Cues for action to activate "readiness" to quit in substance users and self-efficacy for confidence in their ability to end substance use students' behavior on the topic of addictions could be affected by the structure of a Greater management study. Noting the positive relationship between HBM elements and peer perceptions, mainly on "benefits and considered harshness," These thoughts seem to have a clear connection and habit mitigation.
Conflict of interest
The author declares that there is no conflict of interest in this study.
1.Maqbool, M., Dar, M. A., Rasool, S., Gani, I., & Khan, M. (n.d.). Substance use disorder and availability of treatment options(2018): an overview.
2.Mahmoud Mohammed Ahmed, Nasir Muwfaq Younis and Ahmed Ali Hussein. Prevalence of Tobacco use among Health Care Workers at Primary Health care Centers in Mosul City. Pakistan Journal of Medical and Health Sciences, 2021, 15(1), pp. 421–424
3.Whiteford, H. A., Ferrari, A. J., Degenhardt, L., Feigin, V., & Vos, T. (2015). The global burden of mental, neurological and substance use disorders: an analysis from the Global Burden of Disease Study 2010. PloS One, 10(2), e0116820.
4.Lina Qays Yaseen , Sura Hameed Nayyef & Nadia Ibraheem Salih .The inhibitory effect of aqueous and alcoholic extract of red pepper on some isolated pathogenic bacteria from different areas of human body. Bionatura.2021.volume 6.Number 4: .DOI. 10.21931/RB/2021.06.04.21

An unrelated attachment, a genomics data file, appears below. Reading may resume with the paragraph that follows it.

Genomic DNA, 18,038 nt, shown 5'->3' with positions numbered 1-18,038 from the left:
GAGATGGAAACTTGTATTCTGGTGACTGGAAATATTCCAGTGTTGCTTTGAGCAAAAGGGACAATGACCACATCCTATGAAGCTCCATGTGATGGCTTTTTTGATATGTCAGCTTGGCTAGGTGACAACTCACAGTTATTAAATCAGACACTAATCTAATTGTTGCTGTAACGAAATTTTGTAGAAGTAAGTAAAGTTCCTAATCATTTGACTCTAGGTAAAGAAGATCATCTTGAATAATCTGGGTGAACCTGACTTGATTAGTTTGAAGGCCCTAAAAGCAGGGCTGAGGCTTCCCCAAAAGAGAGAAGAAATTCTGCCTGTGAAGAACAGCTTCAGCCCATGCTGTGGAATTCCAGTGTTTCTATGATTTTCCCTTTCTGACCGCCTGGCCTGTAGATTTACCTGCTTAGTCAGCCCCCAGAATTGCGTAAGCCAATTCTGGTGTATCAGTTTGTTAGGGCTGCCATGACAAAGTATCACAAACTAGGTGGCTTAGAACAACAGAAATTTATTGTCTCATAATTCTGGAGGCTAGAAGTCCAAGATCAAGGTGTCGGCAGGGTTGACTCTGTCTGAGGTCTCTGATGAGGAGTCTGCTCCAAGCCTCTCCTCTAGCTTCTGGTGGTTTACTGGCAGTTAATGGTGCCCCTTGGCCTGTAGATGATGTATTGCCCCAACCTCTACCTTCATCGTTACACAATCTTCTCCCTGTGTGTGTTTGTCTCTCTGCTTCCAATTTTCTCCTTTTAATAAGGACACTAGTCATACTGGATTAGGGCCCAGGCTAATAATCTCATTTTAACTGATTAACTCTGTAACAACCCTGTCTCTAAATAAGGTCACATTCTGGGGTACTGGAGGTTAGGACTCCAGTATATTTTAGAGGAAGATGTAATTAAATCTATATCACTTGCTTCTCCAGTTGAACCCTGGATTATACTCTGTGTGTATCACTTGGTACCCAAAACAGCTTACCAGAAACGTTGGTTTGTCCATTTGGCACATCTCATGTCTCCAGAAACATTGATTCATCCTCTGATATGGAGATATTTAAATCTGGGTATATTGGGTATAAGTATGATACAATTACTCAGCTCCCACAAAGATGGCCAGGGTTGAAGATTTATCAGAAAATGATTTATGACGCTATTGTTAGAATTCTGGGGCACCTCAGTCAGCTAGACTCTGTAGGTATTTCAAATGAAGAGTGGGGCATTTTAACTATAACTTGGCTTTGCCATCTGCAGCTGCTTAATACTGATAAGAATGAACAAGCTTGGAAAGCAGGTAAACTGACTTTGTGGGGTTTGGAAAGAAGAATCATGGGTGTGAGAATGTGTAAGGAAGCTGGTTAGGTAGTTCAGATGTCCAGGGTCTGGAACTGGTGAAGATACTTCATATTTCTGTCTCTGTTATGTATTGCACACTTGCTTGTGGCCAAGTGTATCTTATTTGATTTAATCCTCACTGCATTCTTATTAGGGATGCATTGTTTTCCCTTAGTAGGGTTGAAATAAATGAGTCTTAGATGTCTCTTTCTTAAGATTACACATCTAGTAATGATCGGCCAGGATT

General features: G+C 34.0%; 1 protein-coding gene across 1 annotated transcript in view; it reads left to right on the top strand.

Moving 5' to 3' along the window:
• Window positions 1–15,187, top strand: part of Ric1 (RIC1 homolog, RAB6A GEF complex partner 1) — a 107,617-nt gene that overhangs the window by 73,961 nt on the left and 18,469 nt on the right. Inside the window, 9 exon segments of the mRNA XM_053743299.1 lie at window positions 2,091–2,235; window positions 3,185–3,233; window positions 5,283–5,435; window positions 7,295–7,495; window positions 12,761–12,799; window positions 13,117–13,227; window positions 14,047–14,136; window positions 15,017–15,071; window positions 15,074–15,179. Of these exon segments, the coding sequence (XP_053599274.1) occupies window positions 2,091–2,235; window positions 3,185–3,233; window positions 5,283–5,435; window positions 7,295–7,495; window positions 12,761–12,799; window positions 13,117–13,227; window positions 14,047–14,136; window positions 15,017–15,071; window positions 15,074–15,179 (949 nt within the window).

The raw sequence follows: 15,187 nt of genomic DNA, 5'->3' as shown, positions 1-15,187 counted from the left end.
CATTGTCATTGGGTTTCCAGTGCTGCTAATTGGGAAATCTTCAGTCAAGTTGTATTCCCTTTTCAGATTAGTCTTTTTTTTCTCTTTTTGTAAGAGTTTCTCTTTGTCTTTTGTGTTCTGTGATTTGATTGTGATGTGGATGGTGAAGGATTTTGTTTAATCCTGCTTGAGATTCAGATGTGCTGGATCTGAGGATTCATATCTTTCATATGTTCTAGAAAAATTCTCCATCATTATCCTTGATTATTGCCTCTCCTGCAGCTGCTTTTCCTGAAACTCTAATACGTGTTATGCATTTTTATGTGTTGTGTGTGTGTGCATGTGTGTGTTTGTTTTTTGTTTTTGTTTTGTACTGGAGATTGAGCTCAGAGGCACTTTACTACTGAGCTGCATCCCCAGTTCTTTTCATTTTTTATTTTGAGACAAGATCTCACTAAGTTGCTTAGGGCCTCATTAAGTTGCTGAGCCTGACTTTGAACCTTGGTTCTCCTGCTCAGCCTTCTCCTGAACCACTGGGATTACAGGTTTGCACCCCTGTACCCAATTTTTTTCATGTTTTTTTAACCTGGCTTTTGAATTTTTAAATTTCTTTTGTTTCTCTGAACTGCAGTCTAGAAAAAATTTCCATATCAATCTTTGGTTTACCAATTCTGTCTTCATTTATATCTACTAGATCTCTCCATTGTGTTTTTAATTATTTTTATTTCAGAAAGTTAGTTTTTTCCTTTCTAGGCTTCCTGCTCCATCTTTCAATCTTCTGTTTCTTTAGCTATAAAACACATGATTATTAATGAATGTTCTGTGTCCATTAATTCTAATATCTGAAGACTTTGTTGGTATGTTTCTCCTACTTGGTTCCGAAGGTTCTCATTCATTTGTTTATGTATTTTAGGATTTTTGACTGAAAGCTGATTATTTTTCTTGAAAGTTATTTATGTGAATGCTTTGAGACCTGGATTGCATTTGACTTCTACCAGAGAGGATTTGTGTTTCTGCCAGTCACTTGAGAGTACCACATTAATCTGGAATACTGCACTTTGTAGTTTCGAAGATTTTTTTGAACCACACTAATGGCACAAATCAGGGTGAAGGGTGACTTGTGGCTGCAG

5.Moran, S., Isa, J., & Steinemann, S. Perioperative management in the patient with substance abuse. Surgical Clinics, (2015). 95(2), 417–428.
6.Nasir Muwfaq Younis ,Mahmoud Mohammed Ahmed, and Ahmed Ali Hussein.Nurses’ knowledge, attitude and practice towards preparedness of disaster management in emergency of mosul teaching hospitals. Medico-Legal Update, 2020, 20(3), pp. 775–779.
7.McLellan, A. T. Substance misuse and substance use disorders: why do they matter in healthcare? Transactions of the American Clinical and Climatological Association, (2017). 128, 112.
8.Salim Rabeea Znad , Mazin Nazar Fadhel , Ayça Erdem Ünşar.Investigate workers' health in the western industrial region, Mosul, Iraq Bionatura.2021.volume 6.Number 4: DOI. 10.21931/RB/2021.06.03.16.
9.Al_Hemiery, N., Dabbagh, R., Hashim, M. T., Al_Hasnawi, S., Abutiheen, A., Abdulghani, E. A., Al_Diwan, J. K., Kak, N., Al Mossawi, H., & Maxwell, J. C. (2017). Self_reported substance use in Iraq: findings from the Iraqi National Household Survey of Alcohol and Drug Use, 2014. Addiction, 112(8), 1470–1479.
10.Ahmed MM, Younis NM, Hussein AA. Violence towards nurses staff at teaching hospitals in Mosul City. Indian J. Forensic Med. Toxicol 2020;14(3):2598-603.
11.Silverman, K., Holtyn, A. F., & Subramaniam, S. Behavior analysts in the war on poverty: Developing an operant antipoverty program. Experimental and Clinical Psychopharmacology, (2018). 26(6), 515.
12.Castro Dario, Cuasquer Joselyn , Chavez Eva.Use of natural diatoms for drug delivery. Bionatura.2021.Number 2: DOI. 10.21931/RB/2021.06.03.16.